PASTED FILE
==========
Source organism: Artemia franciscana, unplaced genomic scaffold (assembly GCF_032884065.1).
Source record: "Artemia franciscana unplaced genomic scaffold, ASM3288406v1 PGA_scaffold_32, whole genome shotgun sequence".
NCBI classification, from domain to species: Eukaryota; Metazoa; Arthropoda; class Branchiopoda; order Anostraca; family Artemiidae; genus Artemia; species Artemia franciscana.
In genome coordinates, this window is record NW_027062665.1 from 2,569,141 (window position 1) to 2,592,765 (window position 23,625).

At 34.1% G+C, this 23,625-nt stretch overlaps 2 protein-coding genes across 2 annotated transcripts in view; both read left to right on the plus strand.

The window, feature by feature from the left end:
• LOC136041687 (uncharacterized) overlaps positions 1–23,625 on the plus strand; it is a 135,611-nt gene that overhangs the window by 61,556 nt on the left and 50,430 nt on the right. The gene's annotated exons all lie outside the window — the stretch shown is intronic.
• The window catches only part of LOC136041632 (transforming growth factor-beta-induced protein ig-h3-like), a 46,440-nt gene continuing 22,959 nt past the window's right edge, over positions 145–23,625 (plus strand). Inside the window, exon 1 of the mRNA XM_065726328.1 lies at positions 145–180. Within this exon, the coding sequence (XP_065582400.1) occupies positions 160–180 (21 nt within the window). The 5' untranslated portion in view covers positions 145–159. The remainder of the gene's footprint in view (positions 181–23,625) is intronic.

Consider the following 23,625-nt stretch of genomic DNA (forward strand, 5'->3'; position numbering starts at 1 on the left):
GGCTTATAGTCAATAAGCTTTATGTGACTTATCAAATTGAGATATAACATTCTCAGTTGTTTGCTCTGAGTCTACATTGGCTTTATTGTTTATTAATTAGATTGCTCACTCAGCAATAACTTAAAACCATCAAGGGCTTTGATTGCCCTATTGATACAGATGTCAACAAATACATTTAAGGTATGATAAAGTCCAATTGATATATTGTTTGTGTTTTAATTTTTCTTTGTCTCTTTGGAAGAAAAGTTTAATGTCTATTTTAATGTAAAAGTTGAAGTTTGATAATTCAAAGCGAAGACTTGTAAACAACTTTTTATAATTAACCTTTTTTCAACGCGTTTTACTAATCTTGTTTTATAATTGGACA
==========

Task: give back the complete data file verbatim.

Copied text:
Source organism: Artemia franciscana, unplaced genomic scaffold (assembly GCF_032884065.1).
Source record: "Artemia franciscana unplaced genomic scaffold, ASM3288406v1 PGA_scaffold_32, whole genome shotgun sequence".
NCBI classification, from domain to species: Eukaryota; Metazoa; Arthropoda; class Branchiopoda; order Anostraca; family Artemiidae; genus Artemia; species Artemia franciscana.
In genome coordinates, this window is record NW_027062665.1 from 2,569,141 (window position 1) to 2,592,765 (window position 23,625).

At 34.1% G+C, this 23,625-nt stretch overlaps 2 protein-coding genes across 2 annotated transcripts in view; both read left to right on the plus strand.

The window, feature by feature from the left end:
• LOC136041687 (uncharacterized) overlaps positions 1–23,625 on the plus strand; it is a 135,611-nt gene that overhangs the window by 61,556 nt on the left and 50,430 nt on the right. The gene's annotated exons all lie outside the window — the stretch shown is intronic.
• The window catches only part of LOC136041632 (transforming growth factor-beta-induced protein ig-h3-like), a 46,440-nt gene continuing 22,959 nt past the window's right edge, over positions 145–23,625 (plus strand). Inside the window, exon 1 of the mRNA XM_065726328.1 lies at positions 145–180. Within this exon, the coding sequence (XP_065582400.1) occupies positions 160–180 (21 nt within the window). The 5' untranslated portion in view covers positions 145–159. The remainder of the gene's footprint in view (positions 181–23,625) is intronic.

Consider the following 23,625-nt stretch of genomic DNA (forward strand, 5'->3'; position numbering starts at 1 on the left):
GGCTTATAGTCAATAAGCTTTATGTGACTTATCAAATTGAGATATAACATTCTCAGTTGTTTGCTCTGAGTCTACATTGGCTTTATTGTTTATTAATTAGATTGCTCACTCAGCAATAACTTAAAACCATCAAGGGCTTTGATTGCCCTATTGATACAGATGTCAACAAATACATTTAAGGTATGATAAAGTCCAATTGATATATTGTTTGTGTTTTAATTTTTCTTTGTCTCTTTGGAAGAAAAGTTTAATGTCTATTTTAATGTAAAAGTTGAAGTTTGATAATTCAAAGCGAAGACTTGTAAACAACTTTTTATAATTAACCTTTTTTCAACGCGTTTTACTAATCTTGTTTTATAATTGGACA